Results 1 to 12 of 12
  1. #1
    Join Date
    Jun 2003
    Location
    Las Cruces, NM USA
    Posts
    20

    Post

    It's not just hype; the bees are gone.

    I took my truck over for repairs and decided to walk home thru' the lovely back alleys of my town. Back yards and alleyways were festooned with large banks of blooming bushes, flowers and trees. I_did_not_see_one_bee! I saw a wasp on a prickly pear cactus,a couple small butterflies and a humming bird , but no bees. There are beekeepers 2 or 3 miles from here across the valley, but they probably find enough forage for them selves close to their hives. A large bank of honeysuckle about 100yards long, didn't have a polinator on it. Even if they are not giving off necter, I would assume a few bees would be checking them. Roses, cottonwood, alfalfa and all manner of blooming plants without bees. It's very disturbing.

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    Linc

  2. #2
    Join Date
    Aug 2002
    Location
    Nehawka, Nebraska USA
    Posts
    46,113

    Post

    There are definitely less bees than there used to be.

  3. #3
    Join Date
    Jun 2002
    Location
    parker county, tx
    Posts
    7,923

    Post

    Well, according to several articles I have read, it is estimated that 90-95% of the wild hives have died out from mites, so basically, that means that beekeepers' hives are the great majority of bees in the country except for the wild hives that originated from beekeeper hives, and who knows how many of them survive in the wild. I never realized until the past 5 or so years, how many feral hives there were.

  4. #4
    Join Date
    Jun 2003
    Location
    Las Cruces, NM USA
    Posts
    20

    Post

    I would imagine that feral bees have always accounted for at least half of the pollination. Are the farmers hiring more hives for their fields? I often see large fields of alfalfa here, without a hive in sight during bloom. Is that a curtural thing with farmers that don't want to spend on pollinations services, or are they turning to other pollinators like leaf-cutter bees? Do pollination services command a higher price now?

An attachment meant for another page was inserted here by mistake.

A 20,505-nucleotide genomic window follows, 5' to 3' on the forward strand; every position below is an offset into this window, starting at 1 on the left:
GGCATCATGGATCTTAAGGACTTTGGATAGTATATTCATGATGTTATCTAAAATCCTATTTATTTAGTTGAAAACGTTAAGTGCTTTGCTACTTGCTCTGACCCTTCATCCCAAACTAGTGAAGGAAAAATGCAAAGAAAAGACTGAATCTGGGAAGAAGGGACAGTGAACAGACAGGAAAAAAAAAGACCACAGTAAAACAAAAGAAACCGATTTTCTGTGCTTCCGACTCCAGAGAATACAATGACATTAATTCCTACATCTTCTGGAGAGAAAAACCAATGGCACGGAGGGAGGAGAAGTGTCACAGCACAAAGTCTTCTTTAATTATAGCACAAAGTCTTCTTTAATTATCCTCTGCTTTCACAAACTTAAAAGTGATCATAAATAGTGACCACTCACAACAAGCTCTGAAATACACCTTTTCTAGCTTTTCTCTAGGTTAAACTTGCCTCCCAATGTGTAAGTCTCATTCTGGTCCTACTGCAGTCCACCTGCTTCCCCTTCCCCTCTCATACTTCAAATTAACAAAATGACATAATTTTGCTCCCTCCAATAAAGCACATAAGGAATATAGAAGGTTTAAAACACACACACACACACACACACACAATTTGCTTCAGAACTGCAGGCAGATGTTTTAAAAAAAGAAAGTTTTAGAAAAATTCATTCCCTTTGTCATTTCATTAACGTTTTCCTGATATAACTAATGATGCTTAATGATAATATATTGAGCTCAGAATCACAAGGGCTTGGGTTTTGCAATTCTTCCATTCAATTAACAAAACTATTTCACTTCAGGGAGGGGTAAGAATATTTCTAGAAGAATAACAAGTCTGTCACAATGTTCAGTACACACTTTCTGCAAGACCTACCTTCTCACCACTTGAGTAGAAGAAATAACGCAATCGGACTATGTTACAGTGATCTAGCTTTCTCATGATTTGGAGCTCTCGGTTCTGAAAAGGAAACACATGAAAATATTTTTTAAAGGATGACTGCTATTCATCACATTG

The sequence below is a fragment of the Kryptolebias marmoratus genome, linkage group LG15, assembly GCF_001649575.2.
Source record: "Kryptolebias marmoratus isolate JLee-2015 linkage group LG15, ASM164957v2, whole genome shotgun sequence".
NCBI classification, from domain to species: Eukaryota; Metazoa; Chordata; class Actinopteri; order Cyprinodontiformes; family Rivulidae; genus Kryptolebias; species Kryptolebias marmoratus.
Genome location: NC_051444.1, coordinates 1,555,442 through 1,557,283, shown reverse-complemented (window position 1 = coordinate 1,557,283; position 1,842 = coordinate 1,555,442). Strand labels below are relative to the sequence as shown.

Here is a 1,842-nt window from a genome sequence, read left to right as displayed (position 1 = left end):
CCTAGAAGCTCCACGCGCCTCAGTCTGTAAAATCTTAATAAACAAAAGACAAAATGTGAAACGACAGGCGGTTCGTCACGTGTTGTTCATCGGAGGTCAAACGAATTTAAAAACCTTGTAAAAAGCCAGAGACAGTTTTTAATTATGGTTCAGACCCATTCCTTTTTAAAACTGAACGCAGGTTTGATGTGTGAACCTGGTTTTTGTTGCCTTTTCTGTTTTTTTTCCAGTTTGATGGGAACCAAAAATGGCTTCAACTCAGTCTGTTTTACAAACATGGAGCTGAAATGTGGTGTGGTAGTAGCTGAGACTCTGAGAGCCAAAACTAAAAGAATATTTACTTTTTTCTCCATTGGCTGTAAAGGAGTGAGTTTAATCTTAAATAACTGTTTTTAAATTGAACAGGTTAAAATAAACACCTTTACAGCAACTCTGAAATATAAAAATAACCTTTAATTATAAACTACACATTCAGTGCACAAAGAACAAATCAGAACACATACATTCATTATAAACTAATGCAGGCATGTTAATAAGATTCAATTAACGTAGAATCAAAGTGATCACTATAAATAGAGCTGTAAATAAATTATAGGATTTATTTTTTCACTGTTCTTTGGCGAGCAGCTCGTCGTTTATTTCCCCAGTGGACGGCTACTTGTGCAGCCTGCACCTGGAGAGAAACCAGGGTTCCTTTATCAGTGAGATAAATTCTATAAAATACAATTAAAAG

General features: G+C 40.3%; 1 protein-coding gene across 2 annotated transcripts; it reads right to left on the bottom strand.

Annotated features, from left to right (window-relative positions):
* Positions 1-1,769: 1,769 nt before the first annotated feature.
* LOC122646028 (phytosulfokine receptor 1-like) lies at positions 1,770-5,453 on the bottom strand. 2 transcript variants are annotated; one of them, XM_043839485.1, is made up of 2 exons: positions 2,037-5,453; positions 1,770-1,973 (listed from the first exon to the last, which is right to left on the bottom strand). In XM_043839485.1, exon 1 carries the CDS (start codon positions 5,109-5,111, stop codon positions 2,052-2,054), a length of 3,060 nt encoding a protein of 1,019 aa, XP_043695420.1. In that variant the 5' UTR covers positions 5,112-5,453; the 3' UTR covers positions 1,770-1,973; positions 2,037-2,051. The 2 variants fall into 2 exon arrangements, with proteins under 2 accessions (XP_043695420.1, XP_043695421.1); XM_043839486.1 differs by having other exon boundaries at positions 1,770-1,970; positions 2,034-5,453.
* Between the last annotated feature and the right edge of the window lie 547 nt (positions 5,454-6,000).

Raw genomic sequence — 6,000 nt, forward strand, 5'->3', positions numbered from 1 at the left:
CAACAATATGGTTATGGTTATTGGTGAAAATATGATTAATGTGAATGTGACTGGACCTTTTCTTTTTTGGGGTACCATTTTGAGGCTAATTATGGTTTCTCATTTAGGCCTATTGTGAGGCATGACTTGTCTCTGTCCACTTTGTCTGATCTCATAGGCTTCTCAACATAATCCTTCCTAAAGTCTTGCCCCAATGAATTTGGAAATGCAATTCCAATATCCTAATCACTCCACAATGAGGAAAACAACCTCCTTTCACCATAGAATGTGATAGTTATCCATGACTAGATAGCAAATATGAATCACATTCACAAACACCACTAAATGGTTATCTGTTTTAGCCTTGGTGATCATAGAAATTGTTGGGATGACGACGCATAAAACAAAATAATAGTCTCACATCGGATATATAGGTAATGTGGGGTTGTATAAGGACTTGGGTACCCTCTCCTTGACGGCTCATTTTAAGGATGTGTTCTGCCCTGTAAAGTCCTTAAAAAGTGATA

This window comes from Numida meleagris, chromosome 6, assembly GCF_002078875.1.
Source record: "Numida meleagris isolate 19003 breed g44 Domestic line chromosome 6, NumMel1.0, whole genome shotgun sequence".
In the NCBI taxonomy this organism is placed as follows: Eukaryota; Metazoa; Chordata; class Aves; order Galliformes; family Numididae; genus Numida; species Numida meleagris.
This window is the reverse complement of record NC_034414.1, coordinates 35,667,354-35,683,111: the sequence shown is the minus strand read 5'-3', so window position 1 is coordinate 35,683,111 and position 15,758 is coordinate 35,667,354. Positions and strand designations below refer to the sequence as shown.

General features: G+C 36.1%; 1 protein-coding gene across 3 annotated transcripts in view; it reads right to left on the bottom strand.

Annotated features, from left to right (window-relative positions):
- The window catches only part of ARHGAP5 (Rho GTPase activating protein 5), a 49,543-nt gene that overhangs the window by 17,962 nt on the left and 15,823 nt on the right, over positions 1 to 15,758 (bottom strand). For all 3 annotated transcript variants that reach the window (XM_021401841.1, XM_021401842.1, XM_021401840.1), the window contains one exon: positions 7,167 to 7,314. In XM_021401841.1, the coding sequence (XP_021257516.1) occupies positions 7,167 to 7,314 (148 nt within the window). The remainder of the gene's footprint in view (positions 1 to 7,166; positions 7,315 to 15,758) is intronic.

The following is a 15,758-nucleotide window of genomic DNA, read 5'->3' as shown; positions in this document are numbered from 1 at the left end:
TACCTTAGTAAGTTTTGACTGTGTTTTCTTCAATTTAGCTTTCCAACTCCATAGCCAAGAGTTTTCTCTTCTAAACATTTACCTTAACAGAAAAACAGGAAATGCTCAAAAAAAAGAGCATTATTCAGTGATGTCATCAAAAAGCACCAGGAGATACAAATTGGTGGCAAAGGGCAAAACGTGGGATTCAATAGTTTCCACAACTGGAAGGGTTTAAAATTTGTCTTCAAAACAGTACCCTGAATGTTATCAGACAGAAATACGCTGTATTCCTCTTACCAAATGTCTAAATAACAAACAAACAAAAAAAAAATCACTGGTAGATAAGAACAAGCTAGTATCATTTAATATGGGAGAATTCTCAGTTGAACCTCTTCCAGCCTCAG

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    Linc

  5. #5
    Join Date
    Aug 2002
    Location
    Nehawka, Nebraska USA
    Posts
    46,113

    Post

    If you are rasing alfalfa for hay, pollenation is irelevant. If you're raising alfalfa seed, honey bees are irrelevant. Honey bees have TOO long a tongue and can suck the nectar out without getting into the flower. Leafcutter bees and alkali bees do a much better job. Of course, I still hate to see all that nectar go to waste.

  6. #6
    Join Date
    Apr 2003
    Location
    Mineral, Virginia
    Posts
    188

    Post

    I had noticed the same thing over the last two years and I live in the "country". Mostly what we had been seeing in the garden and feilds are the small, bumblebee, often refered to as a bleuberry bumblebee.

  7. #7
    Join Date
    Aug 2002
    Location
    Nehawka, Nebraska USA
    Posts
    46,113

    Post

    For several years there I didn't see any bees around at all, unless they were mine. When I first moved to the country, before I moved my bees I didn't see any. After I moved my bees out from town, I occasionally notices small black honey bees, especially on my russian sage. I think there are still very few feral bees but they are starting to make a comeback now.

  8. #8
    Join Date
    May 2003
    Location
    Farmington, New Mexico
    Posts
    6,572

    Post

    There was an article in this mornings Farmington paper about Africanized bees in New Mexico. Seems Dona Ana county has their fair share. I wonder if this has anything to do with it. I'm also guessing that because LC and surrounding arable land is concentrated in the valley that any pesticide use will only compound the problem.